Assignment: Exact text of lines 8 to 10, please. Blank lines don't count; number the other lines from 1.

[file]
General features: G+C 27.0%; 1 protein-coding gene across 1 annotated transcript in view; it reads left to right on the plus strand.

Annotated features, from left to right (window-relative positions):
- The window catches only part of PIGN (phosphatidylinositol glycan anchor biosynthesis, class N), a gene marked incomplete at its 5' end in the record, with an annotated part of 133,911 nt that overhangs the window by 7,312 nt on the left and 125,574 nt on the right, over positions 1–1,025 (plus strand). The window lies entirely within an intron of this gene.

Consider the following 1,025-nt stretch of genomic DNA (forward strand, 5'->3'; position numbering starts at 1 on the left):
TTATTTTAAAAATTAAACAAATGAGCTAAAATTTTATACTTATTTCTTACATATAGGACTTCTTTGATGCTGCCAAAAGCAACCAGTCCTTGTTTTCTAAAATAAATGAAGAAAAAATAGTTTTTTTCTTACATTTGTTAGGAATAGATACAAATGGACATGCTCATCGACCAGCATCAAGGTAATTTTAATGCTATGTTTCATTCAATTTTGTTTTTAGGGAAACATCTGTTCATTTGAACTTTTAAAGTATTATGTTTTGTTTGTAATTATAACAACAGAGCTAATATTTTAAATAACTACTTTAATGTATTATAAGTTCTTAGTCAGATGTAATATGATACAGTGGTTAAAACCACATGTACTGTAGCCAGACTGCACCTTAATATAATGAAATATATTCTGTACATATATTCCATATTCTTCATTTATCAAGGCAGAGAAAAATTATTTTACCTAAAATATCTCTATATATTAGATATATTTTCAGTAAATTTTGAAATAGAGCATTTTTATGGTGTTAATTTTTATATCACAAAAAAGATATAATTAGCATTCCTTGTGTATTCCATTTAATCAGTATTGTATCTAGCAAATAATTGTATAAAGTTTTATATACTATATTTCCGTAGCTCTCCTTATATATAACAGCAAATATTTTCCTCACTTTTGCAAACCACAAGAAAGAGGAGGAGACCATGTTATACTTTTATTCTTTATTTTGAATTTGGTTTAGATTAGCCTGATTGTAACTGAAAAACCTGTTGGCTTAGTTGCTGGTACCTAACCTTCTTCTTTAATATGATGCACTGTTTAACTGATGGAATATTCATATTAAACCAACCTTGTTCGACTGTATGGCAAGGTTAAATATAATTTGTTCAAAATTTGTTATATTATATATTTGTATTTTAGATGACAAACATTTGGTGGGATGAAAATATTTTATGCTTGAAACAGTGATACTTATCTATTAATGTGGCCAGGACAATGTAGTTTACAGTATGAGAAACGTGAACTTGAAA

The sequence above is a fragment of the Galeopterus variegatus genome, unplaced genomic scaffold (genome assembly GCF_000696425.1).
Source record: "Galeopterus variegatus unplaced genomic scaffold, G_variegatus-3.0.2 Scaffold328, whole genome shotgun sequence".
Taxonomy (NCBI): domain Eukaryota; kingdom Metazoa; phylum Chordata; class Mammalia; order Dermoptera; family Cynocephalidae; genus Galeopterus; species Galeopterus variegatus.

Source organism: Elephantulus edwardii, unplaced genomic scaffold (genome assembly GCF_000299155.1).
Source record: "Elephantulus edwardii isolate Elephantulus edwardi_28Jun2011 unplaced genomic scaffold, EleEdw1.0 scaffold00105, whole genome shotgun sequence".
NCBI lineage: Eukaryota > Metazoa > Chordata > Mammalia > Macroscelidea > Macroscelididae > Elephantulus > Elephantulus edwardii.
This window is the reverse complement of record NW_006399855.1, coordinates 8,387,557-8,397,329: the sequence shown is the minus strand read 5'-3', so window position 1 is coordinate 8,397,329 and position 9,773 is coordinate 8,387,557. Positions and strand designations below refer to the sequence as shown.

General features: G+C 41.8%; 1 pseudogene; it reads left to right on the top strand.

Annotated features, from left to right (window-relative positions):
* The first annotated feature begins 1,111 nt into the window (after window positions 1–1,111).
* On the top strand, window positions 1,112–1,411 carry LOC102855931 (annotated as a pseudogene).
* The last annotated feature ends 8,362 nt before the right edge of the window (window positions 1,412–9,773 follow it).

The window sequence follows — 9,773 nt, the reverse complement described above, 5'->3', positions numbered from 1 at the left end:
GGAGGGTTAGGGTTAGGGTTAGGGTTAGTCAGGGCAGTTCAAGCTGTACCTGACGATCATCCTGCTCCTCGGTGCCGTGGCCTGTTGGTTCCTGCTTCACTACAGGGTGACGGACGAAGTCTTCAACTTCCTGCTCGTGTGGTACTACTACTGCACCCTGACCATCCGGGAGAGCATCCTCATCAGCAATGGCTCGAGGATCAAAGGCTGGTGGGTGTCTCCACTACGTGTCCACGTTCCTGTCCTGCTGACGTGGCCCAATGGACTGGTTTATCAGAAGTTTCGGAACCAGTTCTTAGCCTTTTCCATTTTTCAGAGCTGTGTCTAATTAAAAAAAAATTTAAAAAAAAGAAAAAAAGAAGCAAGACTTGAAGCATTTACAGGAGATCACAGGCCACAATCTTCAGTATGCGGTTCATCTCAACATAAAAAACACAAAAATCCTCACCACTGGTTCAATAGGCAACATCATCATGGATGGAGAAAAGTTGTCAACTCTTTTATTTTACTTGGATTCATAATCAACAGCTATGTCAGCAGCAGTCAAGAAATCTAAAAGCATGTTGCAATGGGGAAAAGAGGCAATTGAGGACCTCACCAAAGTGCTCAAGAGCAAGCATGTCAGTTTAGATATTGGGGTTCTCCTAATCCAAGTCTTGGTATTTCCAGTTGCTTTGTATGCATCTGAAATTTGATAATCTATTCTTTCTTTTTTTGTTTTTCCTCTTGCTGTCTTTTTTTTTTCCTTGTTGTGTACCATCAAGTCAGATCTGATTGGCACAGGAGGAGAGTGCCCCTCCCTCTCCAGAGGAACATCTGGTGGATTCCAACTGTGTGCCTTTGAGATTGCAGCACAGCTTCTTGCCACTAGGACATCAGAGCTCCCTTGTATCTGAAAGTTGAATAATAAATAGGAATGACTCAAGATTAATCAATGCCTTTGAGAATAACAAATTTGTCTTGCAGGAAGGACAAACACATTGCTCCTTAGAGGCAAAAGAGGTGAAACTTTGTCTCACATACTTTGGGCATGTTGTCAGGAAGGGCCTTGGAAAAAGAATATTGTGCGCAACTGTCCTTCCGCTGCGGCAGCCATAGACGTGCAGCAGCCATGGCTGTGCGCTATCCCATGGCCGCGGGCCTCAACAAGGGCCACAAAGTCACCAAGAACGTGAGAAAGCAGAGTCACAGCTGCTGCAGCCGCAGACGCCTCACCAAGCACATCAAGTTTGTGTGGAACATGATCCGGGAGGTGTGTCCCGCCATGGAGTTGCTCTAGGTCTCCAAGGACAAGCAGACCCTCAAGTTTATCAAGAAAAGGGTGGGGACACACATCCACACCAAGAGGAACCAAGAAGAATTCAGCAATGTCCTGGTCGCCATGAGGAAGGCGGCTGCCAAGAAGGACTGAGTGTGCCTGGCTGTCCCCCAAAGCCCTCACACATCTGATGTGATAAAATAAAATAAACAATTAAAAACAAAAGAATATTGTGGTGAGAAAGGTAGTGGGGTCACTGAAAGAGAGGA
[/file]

Taxonomy (NCBI): domain Eukaryota; kingdom Metazoa; phylum Chordata; class Mammalia; order Dermoptera; family Cynocephalidae; genus Galeopterus; species Galeopterus variegatus.

Source organism: Elephantulus edwardii, unplaced genomic scaffold (genome assembly GCF_000299155.1).
Source record: "Elephantulus edwardii isolate Elephantulus edwardi_28Jun2011 unplaced genomic scaffold, EleEdw1.0 scaffold00105, whole genome shotgun sequence".